The Bethlehem electorate has proven responsive to this kind of pitch before, from Don Cunningham and John Callahan. People like young idealistic Mayors who affirm voters’ own optimism about their city and its future. But they need cues besides party labels in primaries, and endorsements fill that informational void. If Willie can show he has the support of New Bethlehem, he has a chance to overcome the inevitability strategy Bob Donchez will try to employ.
Lynn Olanoff stops by to clarify what the vote was about:
Council’s vote was to not allow the home and barn’s demolition. If you own a property in one of the city’s certified historic districts (Historic, South Side or Mount Airy), you can’t tear down a structure or make modifications to it without the city’s OK. Council’s vote last night doesn’t put the city on the line for any of the renovations.
And Todd Dietrich adds some more context:
I was at the city council meeting last night and there was quite a lot of testimony that didn’t make it into the news article. As someone who doesn’t live in that neighborhood, here’s what I got out of what I heard at the meeting:
The city has laws to deal with vacant buildings with code enforcement issues. Apparently the city was not doing anything to cite the property owner for these issues over time.
The property owner doesn’t want the house, but they don’t want to sell it either, presumably to reuse the property. The same property owner also owns other historic/old buildings that they are letting fall into disrepair.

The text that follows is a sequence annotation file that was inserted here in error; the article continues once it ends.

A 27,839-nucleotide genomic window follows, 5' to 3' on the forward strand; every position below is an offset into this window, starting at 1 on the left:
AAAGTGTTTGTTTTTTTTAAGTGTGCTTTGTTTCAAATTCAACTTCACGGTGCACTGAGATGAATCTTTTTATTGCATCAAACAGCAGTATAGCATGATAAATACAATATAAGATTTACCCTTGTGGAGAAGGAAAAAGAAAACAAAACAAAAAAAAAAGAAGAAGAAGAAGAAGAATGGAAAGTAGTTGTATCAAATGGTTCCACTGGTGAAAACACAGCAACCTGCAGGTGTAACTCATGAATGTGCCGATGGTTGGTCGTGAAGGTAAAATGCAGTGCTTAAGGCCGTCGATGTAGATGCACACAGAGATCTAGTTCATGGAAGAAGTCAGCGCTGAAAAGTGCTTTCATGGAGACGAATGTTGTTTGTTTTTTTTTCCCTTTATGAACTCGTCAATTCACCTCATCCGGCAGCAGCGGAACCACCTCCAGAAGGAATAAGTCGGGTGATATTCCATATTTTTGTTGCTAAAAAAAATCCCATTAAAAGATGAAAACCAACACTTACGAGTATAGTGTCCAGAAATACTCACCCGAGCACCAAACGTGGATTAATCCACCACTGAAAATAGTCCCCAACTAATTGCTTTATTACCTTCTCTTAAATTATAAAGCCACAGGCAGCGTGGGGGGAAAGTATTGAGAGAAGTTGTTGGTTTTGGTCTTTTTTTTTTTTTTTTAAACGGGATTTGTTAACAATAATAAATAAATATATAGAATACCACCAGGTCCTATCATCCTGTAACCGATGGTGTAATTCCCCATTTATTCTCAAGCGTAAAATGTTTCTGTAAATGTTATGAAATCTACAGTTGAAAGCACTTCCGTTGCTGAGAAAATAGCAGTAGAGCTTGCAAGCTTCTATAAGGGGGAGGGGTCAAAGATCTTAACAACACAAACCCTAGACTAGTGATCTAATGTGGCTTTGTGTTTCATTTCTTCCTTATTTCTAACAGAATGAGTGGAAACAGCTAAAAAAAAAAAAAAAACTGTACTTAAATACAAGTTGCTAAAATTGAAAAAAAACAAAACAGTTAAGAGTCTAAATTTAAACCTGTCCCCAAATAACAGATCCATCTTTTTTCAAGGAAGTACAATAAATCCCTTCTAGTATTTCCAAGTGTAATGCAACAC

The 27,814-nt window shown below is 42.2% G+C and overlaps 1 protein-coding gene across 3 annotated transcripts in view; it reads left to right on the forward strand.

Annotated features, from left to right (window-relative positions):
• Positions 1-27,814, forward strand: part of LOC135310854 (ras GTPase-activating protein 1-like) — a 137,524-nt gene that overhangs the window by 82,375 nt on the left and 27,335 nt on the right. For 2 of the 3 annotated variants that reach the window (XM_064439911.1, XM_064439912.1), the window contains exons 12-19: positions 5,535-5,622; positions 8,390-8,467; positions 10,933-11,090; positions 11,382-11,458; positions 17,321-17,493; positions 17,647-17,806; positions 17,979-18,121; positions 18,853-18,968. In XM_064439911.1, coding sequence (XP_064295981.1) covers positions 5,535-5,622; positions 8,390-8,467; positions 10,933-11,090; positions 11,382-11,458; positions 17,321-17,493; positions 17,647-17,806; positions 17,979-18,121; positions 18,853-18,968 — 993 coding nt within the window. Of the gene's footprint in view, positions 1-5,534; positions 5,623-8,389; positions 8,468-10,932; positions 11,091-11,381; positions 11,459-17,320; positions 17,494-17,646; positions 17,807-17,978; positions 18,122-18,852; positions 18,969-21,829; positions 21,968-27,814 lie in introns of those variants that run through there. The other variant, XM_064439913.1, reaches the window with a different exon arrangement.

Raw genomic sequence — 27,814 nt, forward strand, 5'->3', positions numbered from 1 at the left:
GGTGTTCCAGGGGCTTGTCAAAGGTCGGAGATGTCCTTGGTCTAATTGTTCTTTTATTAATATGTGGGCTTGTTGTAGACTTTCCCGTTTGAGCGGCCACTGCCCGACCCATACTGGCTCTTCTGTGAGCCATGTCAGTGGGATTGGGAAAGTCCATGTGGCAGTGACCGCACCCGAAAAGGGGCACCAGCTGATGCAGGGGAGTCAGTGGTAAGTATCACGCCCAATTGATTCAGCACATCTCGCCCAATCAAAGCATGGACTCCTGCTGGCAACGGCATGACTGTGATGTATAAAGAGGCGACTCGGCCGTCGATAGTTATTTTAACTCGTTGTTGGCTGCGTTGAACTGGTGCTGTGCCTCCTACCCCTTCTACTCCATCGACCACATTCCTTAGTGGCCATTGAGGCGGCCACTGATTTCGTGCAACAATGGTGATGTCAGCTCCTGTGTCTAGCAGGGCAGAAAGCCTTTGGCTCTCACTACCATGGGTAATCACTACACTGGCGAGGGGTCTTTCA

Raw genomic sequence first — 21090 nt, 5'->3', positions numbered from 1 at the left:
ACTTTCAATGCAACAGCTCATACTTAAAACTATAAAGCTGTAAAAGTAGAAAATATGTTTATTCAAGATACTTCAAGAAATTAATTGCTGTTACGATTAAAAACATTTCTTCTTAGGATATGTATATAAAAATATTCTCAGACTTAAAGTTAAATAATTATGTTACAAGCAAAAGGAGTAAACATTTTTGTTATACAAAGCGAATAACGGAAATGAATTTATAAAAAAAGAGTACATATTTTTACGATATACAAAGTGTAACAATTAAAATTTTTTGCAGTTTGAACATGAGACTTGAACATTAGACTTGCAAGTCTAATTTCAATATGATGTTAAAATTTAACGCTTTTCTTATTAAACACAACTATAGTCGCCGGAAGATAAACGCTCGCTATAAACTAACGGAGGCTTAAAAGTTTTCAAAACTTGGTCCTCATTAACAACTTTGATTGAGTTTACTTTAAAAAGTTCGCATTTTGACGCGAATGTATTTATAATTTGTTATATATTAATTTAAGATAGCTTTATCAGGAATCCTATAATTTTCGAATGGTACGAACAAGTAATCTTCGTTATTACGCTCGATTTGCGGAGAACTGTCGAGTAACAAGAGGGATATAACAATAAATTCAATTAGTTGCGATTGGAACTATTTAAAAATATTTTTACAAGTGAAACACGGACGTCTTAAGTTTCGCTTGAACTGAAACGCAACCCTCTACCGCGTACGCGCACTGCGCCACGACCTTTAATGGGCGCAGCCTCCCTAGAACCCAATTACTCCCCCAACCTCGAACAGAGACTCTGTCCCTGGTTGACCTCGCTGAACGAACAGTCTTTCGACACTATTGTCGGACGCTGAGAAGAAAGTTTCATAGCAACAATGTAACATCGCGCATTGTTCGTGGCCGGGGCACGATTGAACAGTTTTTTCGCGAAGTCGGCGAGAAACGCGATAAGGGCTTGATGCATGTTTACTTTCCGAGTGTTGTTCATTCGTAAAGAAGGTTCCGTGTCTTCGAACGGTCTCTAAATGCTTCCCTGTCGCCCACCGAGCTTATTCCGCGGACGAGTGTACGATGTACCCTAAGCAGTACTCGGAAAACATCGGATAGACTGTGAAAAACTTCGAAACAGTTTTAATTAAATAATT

If city council would allow the demolition permit for this building, it would be setting a precedent that if a property owner buys a house they can just let it sit for a while so it will be “demolished by neglect” and then it will have to be allowed to be torn down, whereas it normally wouldn’t be had the property been maintained.
The neighbors in that area want it to remain a neighborhood, not a giant retirement complex, which is apparently what the property owner is seeking to do.
It’s an interesting point about the precedent that I hadn’t considered. The case for historic districts is supposed to be that when homeowners risk incurring fines for failing to keep up their properties’ historic facades, they’ll invest in keeping their properties looking pretty, or else sell to somebody else who’s interested in doing that. The incentive structure falls apart though if people never get fined, or the fines aren’t backed by some more drastic penalty like foreclosure. Then you could end up with a situation like this where somebody lets a property fall into such a state of disrepair that they “have to” demolish it.